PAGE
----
The Garage Sale Find
B.J. Lowery (#19, Sophomore, 5'11", 180, Hughes HS (Cincinnati, OH))
We already discussed the long line of Iowa defensive backs to make the NFL in the Shaun Prater section. Here is part two of that analysis: Their recruiting profiles.
Charles Godfrey: 2* Rivals, 2* Scout, offers from Mizzou and Pitt
Bradley Fletcher: 2* Rivals, 2* Scout, quite literally no other offers
Amari Spievey: 2* Rivals, 2* Scout, offer from Rutgers. Ignored by homestate school (UConn) because he didn't attend their summer camps
Shaun Prater: 3* Rivals, 3* Scout, due in no small part to a Nebraska offer. Also held offers from ISU and Ohio.
Iowa has killed with lightly-recruited cornerbacks in the last decade. Contrast that with the highly-sought after recruits Iowa has landed in the last ten years.
Cedric Everson: 4* Rivals, 4* Scout, offers from PSU, MSU, UCLA, Miami, Minnesota, etc. We all know what happened.
Jordan Bernstine: 4* Rivals, 4* Scout, offers from Nebraska, Pitt, UCLA, and Texas A&M. See below.
...and, well, that's about it. Iowa doesn't pursue top-notch cornerbacks (or, more precisely, when they do, they don't land them). Instead, they keep hitting the jackpot with overlooked two-stars who blossom into defensive backs coveted by the NFL. It's for good reason; Iowa places such emphasis on zone coverage and tackling that corners fit well into pro defensive systems (it's also the reason that Spievey and Godfrey were drafted as corners and now play safety). Which brings us to B.J. Lowery, Iowa's next under-the-radar cornerback turned superstar. Lowery was completely overlooked, receiving his third star from Rivals and Scout only after committing to the Hawkeyes and holding one other offer from Akron. None of that really mattered, as Lowery shirked a redshirt and picked up some special teams/specialized coverage time as a true freshman to rave reviews from the coaching staff. Norm Parker spent the spring traveling the I-Club circuit talking up his newest defensive back find. Frankly, we were surprised he wasn't listed as the presumed starter last week, and we'd be shocked if he wasn't there by October.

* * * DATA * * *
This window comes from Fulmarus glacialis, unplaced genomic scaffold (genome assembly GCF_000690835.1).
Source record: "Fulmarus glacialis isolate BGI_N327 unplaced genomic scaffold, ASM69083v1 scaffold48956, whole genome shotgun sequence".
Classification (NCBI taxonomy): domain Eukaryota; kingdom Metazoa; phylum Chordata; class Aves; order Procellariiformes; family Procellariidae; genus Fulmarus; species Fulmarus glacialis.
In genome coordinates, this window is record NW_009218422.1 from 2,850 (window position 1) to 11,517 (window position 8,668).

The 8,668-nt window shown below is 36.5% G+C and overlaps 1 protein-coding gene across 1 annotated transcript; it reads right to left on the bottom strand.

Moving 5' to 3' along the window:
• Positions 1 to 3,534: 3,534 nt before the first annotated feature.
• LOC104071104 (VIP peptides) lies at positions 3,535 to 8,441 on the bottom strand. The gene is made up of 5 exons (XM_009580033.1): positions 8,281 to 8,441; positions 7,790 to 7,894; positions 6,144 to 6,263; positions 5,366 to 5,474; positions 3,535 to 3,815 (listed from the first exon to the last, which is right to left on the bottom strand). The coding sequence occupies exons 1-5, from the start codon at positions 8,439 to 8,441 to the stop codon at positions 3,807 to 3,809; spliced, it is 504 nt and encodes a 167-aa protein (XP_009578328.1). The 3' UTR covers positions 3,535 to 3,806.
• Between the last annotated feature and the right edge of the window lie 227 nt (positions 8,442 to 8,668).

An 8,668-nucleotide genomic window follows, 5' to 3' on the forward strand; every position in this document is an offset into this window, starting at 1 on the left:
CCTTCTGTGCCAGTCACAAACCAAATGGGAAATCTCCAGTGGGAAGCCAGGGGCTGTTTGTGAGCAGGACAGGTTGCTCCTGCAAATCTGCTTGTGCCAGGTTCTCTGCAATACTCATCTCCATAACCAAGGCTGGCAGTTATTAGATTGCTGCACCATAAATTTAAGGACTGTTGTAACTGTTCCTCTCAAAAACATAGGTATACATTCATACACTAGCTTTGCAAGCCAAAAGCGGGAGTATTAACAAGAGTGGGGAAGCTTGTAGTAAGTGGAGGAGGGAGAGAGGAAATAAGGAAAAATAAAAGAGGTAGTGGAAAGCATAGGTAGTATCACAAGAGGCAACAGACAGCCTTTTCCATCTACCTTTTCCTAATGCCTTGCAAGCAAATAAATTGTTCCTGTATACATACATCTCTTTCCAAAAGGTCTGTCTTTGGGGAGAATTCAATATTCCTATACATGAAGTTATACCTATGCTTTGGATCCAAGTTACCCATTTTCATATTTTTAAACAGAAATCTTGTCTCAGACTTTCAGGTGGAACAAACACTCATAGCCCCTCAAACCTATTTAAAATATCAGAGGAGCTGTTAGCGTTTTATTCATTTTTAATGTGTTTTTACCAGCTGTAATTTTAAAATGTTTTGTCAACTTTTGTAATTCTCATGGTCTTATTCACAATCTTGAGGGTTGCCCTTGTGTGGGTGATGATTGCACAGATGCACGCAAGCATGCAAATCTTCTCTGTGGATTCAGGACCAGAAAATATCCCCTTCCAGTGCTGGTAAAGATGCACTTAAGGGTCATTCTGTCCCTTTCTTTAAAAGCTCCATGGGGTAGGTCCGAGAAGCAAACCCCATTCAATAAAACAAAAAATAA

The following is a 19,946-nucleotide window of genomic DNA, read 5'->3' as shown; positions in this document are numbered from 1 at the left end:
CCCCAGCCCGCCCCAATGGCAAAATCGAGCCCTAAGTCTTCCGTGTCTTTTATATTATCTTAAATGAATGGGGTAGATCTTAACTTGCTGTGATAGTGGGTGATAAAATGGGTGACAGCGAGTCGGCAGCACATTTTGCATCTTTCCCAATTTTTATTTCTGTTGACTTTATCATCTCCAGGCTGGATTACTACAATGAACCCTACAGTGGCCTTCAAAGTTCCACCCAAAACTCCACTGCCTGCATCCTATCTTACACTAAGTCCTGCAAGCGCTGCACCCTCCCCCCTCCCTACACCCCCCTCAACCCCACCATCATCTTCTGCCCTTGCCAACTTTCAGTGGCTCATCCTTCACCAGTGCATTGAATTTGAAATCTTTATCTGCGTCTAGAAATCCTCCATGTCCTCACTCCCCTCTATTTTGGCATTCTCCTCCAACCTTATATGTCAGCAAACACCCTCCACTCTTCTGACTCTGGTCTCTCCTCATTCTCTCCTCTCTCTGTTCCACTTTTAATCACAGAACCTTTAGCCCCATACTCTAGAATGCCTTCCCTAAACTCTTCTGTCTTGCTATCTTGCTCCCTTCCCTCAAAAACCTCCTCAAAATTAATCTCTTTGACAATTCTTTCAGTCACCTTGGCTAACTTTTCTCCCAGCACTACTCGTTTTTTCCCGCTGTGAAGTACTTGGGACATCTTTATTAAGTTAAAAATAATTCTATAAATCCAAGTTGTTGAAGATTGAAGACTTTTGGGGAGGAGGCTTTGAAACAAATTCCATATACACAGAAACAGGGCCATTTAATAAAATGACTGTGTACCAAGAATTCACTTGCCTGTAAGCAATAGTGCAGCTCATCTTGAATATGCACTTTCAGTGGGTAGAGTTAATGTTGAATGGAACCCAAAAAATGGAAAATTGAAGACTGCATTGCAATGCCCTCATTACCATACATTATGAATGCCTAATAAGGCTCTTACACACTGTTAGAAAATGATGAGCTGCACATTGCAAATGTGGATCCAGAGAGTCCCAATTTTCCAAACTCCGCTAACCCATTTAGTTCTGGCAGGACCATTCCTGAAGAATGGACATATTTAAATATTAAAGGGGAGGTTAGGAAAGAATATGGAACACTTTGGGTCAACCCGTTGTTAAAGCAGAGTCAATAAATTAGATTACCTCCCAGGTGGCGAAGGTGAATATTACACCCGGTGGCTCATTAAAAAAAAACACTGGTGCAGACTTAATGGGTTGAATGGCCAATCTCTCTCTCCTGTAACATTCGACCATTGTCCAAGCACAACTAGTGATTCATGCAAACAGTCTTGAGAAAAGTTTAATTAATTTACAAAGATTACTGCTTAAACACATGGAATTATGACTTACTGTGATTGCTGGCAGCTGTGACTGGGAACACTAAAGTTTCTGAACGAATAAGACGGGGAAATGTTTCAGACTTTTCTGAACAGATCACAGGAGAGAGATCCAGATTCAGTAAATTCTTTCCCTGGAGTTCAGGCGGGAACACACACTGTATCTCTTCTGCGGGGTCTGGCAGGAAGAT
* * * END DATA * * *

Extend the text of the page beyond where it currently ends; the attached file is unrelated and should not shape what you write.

While You Wait for the Others
Jordan Bernstine (#4, Senior (RS), 5'11", 205, Lincoln HS (Des Moines))
This didn't work out. Jordan Bernstine was the biggest in-state get for Kirk Ferentz since Blake Larsen when he committed to Iowa over his myriad other offers. He played as a true freshman in an era where that didn't happen too often. Adam Robinson was brought in to give Bernstine a high school friend on the team (ironically, as it turned out Robinson would be a far greater contributor). He was supposed to be in the mix in 2008, only to lose out to Fletcher and Spievey. In 2009, he broke his ankle, opening the door for Shaun Prater (then a true sophomore). In 2010, he ostensibly had a chance at a corner spot but was behind Castillo and Micah Hyde from the start. Now it's 2011, and Bernstine has had five years in the program, and he opens spring behind the one immovable object on the defensive depth chart. Nope. This didn't work out.
Willie Lowe (#10, Senior, 5'10", 175, Glenville HS (Cleveland, OH))
Wherefore art thou, Willie Lowe? WIllie always caught the bad break. He was always shuffling between safety, where he was buried behind Sash and Greenwood, and corner, where he was buried behind underclassmen. Ever the good soldier, Lowe never said a word and kept pushing forward. He got dinged up during the last half of 2010 and didn't see the field in the last four games of the season, including the bowl win. He then fell victim to the rhabdo and, after a couple of weeks of spring ball where he reportedly couldn't participate in a meaningful way due to the after-effects, decided to leave the team. That doesn't mean he's going anywhere else, mind you; Lowe is reportedly registered for classes at Iowa and could return to the team if he wishes. It's not looking likely this year, though.
Nico Law (Number unknown, Freshman, 6'3", 190, Bishop McNamara HS (Forestville, MD))
Nico Law, how you do? Because while Nico Law (3* Rivals, 4* Scout) was ostensibly recruited as a safety, the sheer dearth of options at cornerback may force him into the lineup earlier than expected. On its face, fellow freshman Jordan Lomax looks more cornerback-ish, but the staff has already telegraphed that Law most likely won't be redshirting with no such indication about Lomax. Let's just hope his internet radio show survives, as well.
Jordan Price (#26, Freshman (RS), 5'9", 175, Eden Prairie (MN) HS)
He's a walk-on from Minnesota who will almost certainly not play this season, but if you really think we're going to get out of ATP without mention of a walk-on from Minnesota with blonde dreadlocks, you don't know us too well. Given that he's from Eden Prairie, I feel like he deserves a Craig Finn lyric in his honor, something like "There was this kid named Jordan Price/and he seemed really nice/he had dreads/and he dreaded/Holly and her friends on those druggy nights"